Essen Spiel 2012 – What To Expect

Looking forward to the biggest board games show in Europe
The Spiel Logo

This will be the 3rd year I have been lucky enough to make the pilgrimage to the largest games fair in Europe, the Internationale Spieltage at Essen or Spiel for short (my earlier trips are recorded here).

This year I thought I would write a piece before the show; a show that last year attracted 147,000 visitors, hundreds of press, radio and TV journalists and 786 exhibitors from 34 nations. The show covers 46,000 square meters of exhibition space and once again over 700+ new board and card games are being released; games that span every age range, theme and style.

As I write this (early October) the games industry is working flat out with designers and artists putting the finishing touches to rules for new games after last minute feedback from play testers and proof readers. It involves late nights and much stress as the games publishers seek to hit the publishing houses deadlines. In many cases the games companies will only know when they get to the show if their latest game has completed the journey and will be available to sell to the eager public.

 Poseidon's Kingdom  - The box artwork
As examples of this Fragor Games 2011 release was Poseidon's Kingdom and the first time they saw of the finished game was when the boxes arrived at the show - no stress there then! However unlike others on this occasion there were no issues with the finished product.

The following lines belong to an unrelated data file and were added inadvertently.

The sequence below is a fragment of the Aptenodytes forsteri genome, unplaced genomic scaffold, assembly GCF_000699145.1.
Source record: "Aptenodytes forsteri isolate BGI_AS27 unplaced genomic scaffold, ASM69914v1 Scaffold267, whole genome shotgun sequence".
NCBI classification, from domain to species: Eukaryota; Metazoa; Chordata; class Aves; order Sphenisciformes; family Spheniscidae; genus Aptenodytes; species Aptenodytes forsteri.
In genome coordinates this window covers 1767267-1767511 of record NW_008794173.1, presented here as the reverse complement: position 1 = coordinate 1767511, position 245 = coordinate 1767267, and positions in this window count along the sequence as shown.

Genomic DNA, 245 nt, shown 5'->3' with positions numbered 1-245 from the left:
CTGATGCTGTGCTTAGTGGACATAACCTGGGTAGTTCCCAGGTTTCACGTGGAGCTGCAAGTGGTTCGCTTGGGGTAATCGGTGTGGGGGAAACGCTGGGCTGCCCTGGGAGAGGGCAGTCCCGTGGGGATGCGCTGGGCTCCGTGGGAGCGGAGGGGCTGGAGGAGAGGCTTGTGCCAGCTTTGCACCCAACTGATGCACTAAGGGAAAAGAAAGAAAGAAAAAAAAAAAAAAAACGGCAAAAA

Others were not so lucky; as one example Z-Man Games discovered that the eagerly awaited and much heralded game Ora et Labora by pre-eminent designer Uwe Rosenberg (the man behind the No 2 game on BoardGameGeek (BGG) Agricola) had arrived but when the boxes were opened the tokens had been mis-punched so although the German language version was available from Lookout Games the English language one wasn't - a disappointment for many not to mention an opportunity cost for Z-Man Games.

Voluspa - The box artworkBut as the publishing engines crank their cogs, so the marketing guys are busy raising the visibility of their games with discounts for pre-orders (see these two BGG Lists A and B highlighting all the games in this category), competitions and giveaways that attract visitors to the web sites of the likes of White Goblin Games who will be releasing more than 8 games at the show - Voluspa being one of them.

Advocates writing detailed notes and reviews about games that are yet to be seen in the finished form (see Paul Grogan’s work in support of Czech Games and their new games Tzolk'in: The Mayan Calendar Goblins Inc, Dungeon Lords: Festival SeasonGalaxy Trucker: Another Big Expansion and Galaxy Trucker: Anniversary Edition as just one example of this).
Tzolk'in: The Mayan Calendar - Part of the box artwork
Sheepdogs of Pendleton Hill - The box artwork
Others like myself and Chris Bowler (of Unboxed: The Board Game Blog) were lucky enough to have been involved in early play-testing for games being released at the show. In our case Sheepdogs of Pendleton Hill by Stratamax Games and so we have our own small interest in what the finished articles will look like. There are also those games that were released earlier in the year at events such as GENCON in the US or the Nuremburg Toy Fair and these will have been sent to favoured games commentators to help raise the visibility of games that publishers hope will make a big impression at the coming show.